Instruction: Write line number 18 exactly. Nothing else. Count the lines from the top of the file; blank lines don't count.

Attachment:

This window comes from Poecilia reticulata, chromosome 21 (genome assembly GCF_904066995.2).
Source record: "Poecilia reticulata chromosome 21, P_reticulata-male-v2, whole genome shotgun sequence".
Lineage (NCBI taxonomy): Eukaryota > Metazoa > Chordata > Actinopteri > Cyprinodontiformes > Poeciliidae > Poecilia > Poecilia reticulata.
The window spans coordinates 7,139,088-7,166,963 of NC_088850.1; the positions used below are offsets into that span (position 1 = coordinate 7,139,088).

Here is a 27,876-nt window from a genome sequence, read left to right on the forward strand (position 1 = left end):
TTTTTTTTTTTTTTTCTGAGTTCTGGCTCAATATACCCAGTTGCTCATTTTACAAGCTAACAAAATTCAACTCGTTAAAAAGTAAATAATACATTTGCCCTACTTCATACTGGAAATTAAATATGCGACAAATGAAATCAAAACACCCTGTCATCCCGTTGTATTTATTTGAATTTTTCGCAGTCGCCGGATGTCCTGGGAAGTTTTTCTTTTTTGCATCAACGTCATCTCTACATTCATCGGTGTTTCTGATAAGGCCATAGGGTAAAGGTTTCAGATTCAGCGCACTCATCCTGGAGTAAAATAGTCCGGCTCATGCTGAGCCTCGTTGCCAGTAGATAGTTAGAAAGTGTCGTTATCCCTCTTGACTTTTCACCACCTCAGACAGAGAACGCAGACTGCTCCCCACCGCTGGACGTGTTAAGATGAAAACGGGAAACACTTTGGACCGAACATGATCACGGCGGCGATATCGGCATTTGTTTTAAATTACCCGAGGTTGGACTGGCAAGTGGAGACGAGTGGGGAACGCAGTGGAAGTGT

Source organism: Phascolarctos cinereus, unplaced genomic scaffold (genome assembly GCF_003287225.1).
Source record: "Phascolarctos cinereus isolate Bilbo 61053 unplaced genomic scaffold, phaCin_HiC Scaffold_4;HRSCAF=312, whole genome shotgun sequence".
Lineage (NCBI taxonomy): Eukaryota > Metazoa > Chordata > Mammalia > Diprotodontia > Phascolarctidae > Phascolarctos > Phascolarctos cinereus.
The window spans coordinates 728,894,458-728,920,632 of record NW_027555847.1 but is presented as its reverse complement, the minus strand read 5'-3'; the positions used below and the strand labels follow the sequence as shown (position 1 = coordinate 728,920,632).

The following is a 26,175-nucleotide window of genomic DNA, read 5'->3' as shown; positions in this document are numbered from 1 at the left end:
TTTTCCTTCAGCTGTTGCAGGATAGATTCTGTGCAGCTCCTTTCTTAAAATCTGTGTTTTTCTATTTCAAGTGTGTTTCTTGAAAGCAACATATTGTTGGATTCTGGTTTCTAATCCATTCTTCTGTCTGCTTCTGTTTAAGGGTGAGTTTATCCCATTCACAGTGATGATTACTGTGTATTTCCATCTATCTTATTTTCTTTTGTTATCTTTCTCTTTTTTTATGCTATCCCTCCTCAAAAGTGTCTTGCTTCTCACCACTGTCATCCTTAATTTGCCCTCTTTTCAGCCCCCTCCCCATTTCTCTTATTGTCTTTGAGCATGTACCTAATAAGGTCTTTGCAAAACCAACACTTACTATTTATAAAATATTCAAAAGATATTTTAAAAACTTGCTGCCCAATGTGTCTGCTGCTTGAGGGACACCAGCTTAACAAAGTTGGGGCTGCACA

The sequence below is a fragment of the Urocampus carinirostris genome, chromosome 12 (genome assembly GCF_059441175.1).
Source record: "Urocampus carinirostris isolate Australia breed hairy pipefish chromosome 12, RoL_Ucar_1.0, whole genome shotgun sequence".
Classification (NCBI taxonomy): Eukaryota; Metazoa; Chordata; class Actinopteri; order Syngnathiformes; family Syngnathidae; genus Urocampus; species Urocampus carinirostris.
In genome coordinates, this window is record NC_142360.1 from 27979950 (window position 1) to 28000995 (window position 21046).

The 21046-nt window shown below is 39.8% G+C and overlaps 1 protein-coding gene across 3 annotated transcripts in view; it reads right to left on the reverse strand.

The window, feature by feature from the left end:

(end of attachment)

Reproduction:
The window, feature by feature from the left end: